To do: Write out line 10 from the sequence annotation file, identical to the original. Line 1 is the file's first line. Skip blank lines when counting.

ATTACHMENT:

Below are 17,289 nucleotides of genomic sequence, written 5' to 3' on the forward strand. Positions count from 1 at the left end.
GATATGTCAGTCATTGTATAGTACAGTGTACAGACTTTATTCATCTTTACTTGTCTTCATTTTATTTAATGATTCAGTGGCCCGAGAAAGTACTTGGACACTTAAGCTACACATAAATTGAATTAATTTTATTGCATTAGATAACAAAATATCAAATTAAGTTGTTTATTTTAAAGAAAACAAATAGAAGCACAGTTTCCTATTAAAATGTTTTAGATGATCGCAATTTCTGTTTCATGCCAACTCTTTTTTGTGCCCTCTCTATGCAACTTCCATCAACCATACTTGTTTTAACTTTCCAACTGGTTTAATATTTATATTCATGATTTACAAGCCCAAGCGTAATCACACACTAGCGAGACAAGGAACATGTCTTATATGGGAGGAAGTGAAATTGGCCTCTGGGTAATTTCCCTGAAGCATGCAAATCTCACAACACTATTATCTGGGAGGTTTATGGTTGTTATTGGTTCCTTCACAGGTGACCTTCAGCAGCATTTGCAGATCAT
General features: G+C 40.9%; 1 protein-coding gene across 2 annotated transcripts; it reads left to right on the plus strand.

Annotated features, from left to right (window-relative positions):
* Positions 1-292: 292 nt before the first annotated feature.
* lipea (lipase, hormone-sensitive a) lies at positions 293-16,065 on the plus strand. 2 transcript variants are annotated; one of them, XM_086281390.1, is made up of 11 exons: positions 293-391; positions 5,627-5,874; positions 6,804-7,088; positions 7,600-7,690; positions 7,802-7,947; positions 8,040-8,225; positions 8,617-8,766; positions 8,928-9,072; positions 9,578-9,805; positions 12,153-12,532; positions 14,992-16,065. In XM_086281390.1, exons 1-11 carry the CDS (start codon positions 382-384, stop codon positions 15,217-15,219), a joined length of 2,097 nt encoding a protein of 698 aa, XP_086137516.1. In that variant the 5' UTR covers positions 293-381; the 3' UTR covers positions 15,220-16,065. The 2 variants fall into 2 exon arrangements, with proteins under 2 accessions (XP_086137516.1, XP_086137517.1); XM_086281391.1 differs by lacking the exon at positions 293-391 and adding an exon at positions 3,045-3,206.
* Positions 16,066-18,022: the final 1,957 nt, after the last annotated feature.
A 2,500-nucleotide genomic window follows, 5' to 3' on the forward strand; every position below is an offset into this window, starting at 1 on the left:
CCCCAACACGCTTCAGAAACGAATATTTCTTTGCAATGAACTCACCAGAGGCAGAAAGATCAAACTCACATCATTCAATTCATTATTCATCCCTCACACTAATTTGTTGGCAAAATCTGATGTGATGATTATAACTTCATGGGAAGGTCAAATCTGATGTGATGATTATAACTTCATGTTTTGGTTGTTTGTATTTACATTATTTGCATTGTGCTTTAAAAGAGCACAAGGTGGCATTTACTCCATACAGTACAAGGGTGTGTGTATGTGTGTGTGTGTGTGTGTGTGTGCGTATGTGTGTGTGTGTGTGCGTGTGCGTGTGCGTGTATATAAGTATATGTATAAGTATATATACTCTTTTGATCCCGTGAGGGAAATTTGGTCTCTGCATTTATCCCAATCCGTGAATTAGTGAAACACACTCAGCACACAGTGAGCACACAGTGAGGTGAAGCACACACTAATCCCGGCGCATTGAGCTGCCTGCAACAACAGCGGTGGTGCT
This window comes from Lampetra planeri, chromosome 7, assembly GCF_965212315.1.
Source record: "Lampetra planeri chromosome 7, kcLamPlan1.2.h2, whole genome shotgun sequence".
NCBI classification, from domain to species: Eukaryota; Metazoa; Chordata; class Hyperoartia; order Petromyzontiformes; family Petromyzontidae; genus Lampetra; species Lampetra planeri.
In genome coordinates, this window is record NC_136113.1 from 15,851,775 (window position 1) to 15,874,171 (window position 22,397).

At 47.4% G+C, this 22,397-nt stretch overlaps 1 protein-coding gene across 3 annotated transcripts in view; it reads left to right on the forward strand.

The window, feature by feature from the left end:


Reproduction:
This window comes from Lampetra planeri, chromosome 7, assembly GCF_965212315.1.